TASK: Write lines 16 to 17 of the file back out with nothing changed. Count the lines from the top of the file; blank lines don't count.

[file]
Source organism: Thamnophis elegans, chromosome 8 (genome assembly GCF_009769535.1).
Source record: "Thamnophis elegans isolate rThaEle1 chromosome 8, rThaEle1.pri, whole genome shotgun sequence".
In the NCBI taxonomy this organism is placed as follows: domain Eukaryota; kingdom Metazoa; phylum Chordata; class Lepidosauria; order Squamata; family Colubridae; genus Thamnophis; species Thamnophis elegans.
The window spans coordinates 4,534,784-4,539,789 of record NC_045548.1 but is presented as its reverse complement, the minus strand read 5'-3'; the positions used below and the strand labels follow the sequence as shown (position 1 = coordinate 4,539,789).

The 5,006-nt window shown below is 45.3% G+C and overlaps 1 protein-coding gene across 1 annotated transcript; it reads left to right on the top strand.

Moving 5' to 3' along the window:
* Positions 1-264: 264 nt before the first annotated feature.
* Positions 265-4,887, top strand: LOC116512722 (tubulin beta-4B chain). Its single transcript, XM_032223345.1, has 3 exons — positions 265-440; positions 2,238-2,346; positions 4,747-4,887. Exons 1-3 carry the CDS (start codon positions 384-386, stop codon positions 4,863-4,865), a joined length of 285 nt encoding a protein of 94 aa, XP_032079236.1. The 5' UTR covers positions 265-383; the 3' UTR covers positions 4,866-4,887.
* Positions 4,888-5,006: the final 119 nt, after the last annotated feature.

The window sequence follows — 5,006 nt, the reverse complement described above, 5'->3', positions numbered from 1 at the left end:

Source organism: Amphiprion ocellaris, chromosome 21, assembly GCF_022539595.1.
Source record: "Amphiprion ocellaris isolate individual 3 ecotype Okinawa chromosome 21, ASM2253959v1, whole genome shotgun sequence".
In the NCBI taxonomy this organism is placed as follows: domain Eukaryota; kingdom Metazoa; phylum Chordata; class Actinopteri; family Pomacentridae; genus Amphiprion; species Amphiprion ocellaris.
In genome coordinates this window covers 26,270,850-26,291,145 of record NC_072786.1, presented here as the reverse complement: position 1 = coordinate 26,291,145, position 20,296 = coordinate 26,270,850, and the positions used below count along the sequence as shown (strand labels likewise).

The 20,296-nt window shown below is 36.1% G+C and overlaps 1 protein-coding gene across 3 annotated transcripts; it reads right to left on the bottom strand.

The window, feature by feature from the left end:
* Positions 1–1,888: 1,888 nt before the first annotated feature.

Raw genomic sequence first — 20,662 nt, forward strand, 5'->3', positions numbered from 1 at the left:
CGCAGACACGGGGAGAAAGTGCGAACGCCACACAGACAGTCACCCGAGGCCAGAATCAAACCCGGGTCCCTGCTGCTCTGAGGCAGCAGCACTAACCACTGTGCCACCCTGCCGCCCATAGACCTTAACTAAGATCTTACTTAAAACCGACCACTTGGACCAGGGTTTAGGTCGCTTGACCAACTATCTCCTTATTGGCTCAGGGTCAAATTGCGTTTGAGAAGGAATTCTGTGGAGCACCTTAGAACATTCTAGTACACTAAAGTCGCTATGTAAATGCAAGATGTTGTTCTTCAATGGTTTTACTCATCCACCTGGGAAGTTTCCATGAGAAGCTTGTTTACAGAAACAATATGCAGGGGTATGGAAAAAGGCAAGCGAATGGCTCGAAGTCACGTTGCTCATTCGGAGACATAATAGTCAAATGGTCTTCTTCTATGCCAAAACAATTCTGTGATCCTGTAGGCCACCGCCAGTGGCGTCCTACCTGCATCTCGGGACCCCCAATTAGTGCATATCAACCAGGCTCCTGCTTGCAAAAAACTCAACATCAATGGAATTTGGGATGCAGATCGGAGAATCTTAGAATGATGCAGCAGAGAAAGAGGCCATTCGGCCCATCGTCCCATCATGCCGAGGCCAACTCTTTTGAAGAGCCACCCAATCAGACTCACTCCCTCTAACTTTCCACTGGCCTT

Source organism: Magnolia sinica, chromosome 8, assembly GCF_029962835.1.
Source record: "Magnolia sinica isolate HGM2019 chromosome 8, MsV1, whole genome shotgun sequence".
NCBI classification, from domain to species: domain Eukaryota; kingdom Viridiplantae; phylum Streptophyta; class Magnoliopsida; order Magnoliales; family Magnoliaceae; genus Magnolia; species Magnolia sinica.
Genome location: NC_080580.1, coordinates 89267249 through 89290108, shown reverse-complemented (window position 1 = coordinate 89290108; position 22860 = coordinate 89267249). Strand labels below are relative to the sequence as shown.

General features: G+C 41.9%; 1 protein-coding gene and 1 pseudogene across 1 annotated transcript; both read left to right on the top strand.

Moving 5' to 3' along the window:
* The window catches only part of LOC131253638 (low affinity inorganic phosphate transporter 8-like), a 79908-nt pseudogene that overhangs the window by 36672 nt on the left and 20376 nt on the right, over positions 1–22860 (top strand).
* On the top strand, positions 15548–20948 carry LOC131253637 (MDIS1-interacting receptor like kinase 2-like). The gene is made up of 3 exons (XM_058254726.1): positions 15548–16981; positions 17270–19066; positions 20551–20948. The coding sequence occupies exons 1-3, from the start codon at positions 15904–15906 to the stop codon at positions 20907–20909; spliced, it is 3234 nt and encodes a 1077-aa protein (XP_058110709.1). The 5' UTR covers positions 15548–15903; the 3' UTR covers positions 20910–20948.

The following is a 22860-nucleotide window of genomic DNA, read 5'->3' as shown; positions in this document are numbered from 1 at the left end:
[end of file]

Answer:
The window, feature by feature from the left end:
* Positions 1–1,888: 1,888 nt before the first annotated feature.